The hunger strike was called in late March by Marwan Barghouti, the Fatah leader serving five consecutive life sentences for murder. While 1,300 security prisoners began the strike, hundreds of them have quit since. According to the Israel Prison Service, some 840 prisoners remain on hunger strikes. Several dozen hunger-striking prisoners have been transferred from their cells to special wings for additional medical supervision.
Turkey’s Anadolu news agency quoted Qadura Fares, chairman of the Palestinian Prisoners Club in the West Bank, as saying that Israeli and Palestinian officials continue to be in contact regarding the strike. He stressed that no negotiations were being held between the parties.
Israel maintains that the prisoners’ hunger strike is a ploy by Barghouti to promote his political agenda.
Turkey summoned U.S. ambassador John Bass in Ankara on Monday to complain about “aggressive and unprofessional” actions taken by American security personnel against Turkish bodyguards in Washington D.C. last week.
The UK Independent reports that the Turkish Foreign Ministry gave the American ambassador a “written and verbal protest” and called for a “full investigation of this diplomatic incident.”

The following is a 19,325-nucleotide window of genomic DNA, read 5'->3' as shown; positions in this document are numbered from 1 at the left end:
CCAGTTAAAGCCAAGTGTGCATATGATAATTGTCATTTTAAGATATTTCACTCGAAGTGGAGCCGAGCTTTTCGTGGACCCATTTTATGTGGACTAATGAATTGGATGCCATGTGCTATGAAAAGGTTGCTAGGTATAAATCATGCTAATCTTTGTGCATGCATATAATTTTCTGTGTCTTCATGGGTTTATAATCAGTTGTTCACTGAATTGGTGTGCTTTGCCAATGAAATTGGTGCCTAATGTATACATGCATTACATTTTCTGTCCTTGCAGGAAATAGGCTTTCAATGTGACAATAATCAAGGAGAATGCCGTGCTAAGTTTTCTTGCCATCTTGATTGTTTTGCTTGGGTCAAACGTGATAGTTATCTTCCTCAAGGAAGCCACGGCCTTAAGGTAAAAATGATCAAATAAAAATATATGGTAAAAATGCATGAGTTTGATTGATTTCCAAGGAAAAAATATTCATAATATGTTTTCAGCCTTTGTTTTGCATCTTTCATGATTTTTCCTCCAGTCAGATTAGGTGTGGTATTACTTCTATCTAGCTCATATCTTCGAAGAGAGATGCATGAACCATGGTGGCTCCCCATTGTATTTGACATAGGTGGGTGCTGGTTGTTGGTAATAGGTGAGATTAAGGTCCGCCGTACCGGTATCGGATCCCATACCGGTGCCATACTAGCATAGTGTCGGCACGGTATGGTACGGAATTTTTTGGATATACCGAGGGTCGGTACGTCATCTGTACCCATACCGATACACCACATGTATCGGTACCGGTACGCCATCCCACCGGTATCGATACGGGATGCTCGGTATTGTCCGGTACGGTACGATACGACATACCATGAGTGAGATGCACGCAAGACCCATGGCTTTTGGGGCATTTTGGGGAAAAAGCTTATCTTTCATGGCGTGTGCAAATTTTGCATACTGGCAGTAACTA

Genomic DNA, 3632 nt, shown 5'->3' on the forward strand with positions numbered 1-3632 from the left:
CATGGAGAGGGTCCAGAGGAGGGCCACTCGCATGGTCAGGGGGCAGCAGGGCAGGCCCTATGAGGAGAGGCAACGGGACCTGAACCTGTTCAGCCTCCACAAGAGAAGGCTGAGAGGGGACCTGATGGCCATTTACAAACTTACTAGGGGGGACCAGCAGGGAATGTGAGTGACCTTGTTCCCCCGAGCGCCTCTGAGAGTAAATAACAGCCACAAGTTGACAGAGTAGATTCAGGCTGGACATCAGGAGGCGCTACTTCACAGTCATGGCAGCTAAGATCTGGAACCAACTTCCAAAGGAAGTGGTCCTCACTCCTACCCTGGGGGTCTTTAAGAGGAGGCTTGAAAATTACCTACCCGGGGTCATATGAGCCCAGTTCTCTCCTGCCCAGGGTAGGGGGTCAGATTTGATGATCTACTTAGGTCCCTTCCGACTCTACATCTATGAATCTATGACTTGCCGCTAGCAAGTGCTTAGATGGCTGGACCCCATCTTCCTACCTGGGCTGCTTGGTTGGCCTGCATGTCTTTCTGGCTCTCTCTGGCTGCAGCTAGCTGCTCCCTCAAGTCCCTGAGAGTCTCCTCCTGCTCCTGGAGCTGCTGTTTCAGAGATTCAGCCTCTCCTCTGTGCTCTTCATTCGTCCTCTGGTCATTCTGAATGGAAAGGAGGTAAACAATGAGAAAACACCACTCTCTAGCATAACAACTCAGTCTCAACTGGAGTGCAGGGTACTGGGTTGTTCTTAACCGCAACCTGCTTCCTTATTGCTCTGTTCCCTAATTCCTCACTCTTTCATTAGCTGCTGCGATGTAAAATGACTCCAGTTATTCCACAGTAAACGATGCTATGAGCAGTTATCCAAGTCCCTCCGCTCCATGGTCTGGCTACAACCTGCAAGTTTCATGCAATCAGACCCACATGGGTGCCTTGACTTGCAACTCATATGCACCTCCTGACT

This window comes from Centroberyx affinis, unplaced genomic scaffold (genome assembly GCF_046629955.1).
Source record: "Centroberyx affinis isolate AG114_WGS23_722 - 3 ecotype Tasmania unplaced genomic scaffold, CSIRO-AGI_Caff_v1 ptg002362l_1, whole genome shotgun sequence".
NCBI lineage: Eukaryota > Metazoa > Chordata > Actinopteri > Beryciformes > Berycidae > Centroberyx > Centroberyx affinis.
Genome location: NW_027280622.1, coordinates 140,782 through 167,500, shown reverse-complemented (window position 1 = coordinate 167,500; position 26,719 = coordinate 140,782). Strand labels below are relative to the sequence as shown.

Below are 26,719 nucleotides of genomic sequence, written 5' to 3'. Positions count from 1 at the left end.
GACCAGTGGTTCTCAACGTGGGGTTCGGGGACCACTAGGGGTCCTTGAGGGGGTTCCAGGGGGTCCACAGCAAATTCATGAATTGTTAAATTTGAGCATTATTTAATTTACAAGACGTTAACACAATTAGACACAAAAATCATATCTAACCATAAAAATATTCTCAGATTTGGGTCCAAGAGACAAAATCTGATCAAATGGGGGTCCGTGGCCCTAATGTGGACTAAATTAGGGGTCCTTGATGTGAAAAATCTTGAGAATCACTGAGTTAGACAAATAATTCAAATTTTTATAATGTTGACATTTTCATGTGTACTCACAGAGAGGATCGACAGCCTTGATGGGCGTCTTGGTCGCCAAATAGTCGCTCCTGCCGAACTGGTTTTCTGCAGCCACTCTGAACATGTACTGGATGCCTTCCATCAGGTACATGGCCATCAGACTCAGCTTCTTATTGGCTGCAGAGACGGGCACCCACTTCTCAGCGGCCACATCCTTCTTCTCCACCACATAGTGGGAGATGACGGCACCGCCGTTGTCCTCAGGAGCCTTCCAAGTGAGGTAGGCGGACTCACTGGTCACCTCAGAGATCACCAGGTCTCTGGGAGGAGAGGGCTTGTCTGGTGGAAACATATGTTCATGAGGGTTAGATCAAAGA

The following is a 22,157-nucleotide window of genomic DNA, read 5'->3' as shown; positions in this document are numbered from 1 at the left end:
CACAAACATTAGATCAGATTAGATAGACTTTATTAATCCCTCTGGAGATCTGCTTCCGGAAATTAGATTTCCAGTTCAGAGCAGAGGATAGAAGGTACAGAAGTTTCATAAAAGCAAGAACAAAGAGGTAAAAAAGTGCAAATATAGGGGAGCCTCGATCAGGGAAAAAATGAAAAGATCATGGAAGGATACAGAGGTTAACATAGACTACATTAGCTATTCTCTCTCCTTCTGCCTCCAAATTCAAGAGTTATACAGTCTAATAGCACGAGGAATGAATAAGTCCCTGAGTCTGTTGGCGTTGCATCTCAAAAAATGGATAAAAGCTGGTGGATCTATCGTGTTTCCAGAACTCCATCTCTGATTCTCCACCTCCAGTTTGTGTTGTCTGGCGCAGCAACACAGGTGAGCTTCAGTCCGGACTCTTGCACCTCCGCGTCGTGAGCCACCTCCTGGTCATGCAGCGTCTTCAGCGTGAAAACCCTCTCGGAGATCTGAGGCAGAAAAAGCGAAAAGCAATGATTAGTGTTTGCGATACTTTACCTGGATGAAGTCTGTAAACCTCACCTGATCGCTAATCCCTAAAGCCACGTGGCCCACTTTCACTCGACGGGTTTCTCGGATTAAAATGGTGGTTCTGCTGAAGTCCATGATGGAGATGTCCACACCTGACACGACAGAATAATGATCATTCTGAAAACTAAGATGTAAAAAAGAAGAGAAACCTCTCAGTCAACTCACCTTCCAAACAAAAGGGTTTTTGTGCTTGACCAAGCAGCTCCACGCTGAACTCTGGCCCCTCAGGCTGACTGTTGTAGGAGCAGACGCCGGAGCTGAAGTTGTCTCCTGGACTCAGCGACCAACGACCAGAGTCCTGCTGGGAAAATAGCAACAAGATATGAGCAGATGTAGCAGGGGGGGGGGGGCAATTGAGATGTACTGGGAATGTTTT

The incident in question was a brawl on Tuesday in which Turkish security personnel attacked protesters outside the Turkish embassy in Washington during President Recep Tayyip Erdogan’s visit to the United States. The protesters displayed flags for the Kurdish People’s Democratic Union (PYD), which the Turkish government sees as a political arm of the violent PKK separatist party.
“During the meeting with the Ambassador, it was emphasized that the lapses of security experienced during our President’s stay in Washington, which were caused by the inability of US authorities to take sufficient precautions at every stage of the official program, will not overshadow what in every other aspect was a very successful and important visit,” said a statement from the Turkish Foreign Ministry.
In yet more outrageous actions from Turkish President Recep Tayyip Erdogan’s regime, Turkey’s foreign ministry lodged a formal complaint on Monday blaming the U.S. for Turkish security personnel brutally attacking a group of Kurdish protestors outside the Turkish Embassy in Washington, D.C.